Typhoon Yutu could cause a storm surge of up to 10 feet (3 meters) on the northeast coast of Luzon.  It will also produce destructive winds as it moves across northern Luzon.  Yutu will move westward across Luzon.  It will move into the South China Sea south of Vigan, Philippines.  Typhoon Yutu will drop very heavy rain over parts of northern Luzon and flash flooding will be very likely.  Rapid runoff into the Cagayan River could cause it to flood.

Typhoon Yutu will move over the Sierra Madre mountains and the Cordillera Central when it moves across northern Luzon.  Those two mountain ranges will disrupt the lower levels of the circulation and Yutu will be weaker when it reaches the South China Sea.  Yutu could still be a typhoon when it moves back over water, but it may weaken to a tropical storm by then.

Typhoon Yutu will move around the western end of a ridge of high pressure over the Western North Pacific Ocean when it reaches the South China Sea.  Yutu will move toward the north when it reaches the western end of the ridge and it could approach China in four or five days.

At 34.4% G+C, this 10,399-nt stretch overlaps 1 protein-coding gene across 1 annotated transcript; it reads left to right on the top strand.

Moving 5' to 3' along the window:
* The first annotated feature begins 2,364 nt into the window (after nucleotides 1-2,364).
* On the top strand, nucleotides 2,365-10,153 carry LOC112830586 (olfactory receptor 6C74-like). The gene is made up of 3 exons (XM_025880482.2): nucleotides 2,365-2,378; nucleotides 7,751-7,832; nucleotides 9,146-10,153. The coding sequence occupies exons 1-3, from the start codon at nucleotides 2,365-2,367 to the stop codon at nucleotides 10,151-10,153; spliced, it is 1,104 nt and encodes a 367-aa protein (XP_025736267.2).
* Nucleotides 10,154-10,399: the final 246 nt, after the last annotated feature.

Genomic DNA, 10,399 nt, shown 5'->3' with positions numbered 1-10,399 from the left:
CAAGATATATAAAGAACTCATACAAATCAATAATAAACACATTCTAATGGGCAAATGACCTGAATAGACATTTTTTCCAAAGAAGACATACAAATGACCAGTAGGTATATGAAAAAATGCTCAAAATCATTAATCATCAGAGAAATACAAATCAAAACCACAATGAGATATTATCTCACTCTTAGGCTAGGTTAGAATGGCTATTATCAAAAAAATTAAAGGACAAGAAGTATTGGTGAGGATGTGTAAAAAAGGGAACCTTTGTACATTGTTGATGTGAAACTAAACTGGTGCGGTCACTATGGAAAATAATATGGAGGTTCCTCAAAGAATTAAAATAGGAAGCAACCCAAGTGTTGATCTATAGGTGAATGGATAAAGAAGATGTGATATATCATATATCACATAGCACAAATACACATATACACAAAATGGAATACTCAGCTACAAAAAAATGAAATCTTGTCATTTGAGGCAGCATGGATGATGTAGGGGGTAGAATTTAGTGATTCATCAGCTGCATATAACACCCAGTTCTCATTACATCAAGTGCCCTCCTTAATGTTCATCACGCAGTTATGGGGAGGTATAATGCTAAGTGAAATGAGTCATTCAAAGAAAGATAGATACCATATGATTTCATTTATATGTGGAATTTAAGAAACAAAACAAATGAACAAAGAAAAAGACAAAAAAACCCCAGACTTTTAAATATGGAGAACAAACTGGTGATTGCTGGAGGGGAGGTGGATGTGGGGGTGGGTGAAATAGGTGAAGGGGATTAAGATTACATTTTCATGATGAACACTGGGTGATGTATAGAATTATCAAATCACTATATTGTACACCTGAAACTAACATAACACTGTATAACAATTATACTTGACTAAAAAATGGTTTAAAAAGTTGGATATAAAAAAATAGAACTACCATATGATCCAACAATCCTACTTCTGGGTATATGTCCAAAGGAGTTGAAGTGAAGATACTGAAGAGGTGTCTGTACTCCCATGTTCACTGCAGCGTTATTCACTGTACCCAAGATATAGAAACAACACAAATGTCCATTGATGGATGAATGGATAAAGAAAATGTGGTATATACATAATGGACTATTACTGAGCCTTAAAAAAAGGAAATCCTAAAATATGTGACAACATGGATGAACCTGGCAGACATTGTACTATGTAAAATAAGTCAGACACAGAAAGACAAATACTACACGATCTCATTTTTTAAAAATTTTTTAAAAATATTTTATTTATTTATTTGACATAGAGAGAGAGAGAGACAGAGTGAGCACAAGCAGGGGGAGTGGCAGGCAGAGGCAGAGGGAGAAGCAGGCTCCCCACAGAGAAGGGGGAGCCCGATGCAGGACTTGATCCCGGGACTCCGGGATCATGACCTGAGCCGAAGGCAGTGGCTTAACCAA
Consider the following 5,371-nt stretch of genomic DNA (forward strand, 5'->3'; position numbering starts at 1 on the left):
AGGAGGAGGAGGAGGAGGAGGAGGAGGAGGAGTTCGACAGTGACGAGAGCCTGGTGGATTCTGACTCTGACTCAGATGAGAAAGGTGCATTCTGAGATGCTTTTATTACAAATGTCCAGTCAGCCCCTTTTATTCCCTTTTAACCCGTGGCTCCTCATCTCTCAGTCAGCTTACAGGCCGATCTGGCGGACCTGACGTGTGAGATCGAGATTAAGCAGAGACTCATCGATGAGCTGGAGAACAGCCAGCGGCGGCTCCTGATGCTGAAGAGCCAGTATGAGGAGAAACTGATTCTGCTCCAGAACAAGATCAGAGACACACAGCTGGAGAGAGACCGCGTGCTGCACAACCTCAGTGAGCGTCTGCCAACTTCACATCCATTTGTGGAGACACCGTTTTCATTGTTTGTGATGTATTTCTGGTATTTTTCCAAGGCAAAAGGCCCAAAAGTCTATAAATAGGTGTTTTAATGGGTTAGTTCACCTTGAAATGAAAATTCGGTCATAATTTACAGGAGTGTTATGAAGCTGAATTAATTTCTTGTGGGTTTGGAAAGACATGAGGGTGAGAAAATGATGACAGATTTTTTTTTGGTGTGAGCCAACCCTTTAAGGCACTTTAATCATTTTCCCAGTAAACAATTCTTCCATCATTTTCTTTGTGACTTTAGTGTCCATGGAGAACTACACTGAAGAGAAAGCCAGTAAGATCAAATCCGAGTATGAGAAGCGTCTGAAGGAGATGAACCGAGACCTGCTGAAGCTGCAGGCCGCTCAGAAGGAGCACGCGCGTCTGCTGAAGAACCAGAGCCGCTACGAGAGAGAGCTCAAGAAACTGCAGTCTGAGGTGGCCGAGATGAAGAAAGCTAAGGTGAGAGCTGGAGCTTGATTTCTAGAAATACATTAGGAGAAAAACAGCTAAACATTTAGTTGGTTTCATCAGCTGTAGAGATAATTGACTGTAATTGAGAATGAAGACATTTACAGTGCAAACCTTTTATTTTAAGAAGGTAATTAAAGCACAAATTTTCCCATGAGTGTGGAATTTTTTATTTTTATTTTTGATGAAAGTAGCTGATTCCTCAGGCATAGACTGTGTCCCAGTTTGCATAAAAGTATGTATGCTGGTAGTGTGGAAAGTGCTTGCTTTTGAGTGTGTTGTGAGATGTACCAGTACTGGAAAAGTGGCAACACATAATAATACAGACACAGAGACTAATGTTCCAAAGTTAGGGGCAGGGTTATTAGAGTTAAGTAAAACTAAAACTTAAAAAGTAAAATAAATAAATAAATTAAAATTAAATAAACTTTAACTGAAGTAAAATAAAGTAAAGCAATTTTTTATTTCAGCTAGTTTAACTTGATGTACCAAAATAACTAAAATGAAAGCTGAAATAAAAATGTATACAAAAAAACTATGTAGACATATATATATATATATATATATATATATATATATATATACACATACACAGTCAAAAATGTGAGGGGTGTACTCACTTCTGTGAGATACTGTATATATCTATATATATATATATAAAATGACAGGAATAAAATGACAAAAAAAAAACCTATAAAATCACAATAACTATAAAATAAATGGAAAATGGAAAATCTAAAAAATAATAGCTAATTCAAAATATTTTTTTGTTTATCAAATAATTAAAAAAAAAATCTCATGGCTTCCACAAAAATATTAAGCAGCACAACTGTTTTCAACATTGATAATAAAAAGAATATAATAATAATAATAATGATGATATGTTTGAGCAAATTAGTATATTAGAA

Powerful Typhoon Yutu Threatens Northern Luzon

Powerful Typhoon Yutu continued to pose a threat to northern Luzon on Saturday.  At 11:00 p.m. EDT on Saturday the center of Typhoon Yutu was located at latitude 18.0°N and longitude 129.6°E which put it about 475 miles (765 km) east of Cape Engano, Philippines.  Yutu was moving toward the west at 12 m.p.h. (19 km/h).  The maximum sustained wind speed was 150 m.p.h. (240 km/h) and there were wind gusts to 185 m.p.h. (295 km/h).  The minimum surface pressure was 929 mb.

There were minor fluctuations in its intensity on Saturday, but Typhoon Yutu remains a very powerful tropical cyclone.  A circular eye is at the center of circulation.  The eye is surrounded by a ring of strong thunderstorms and the strongest winds are occurring in that ring of storms.  Several bands of showers and thunderstorms are revolving around the core of Typhoon Yutu.  Storms around the core are generating strong upper level divergence which is pumping mass away from the typhoon in all directions.

Typhoon Yutu has a large circulation.  Winds to typhoon force extend out about 75 miles (120 km) from the center of circulation.  Winds to tropical storm force extend out about 250 miles (400 km) from the center.  The Hurricane Intensity Index (HII) for Typhoon Yutu is 31.6.  The Hurricane Size Index (HSI) is 28.3 and the Hurricane Wind Intensity Size Index (HWISI) is 59.9.  Typhoon Yutu is capable of causing wide spread significant damage.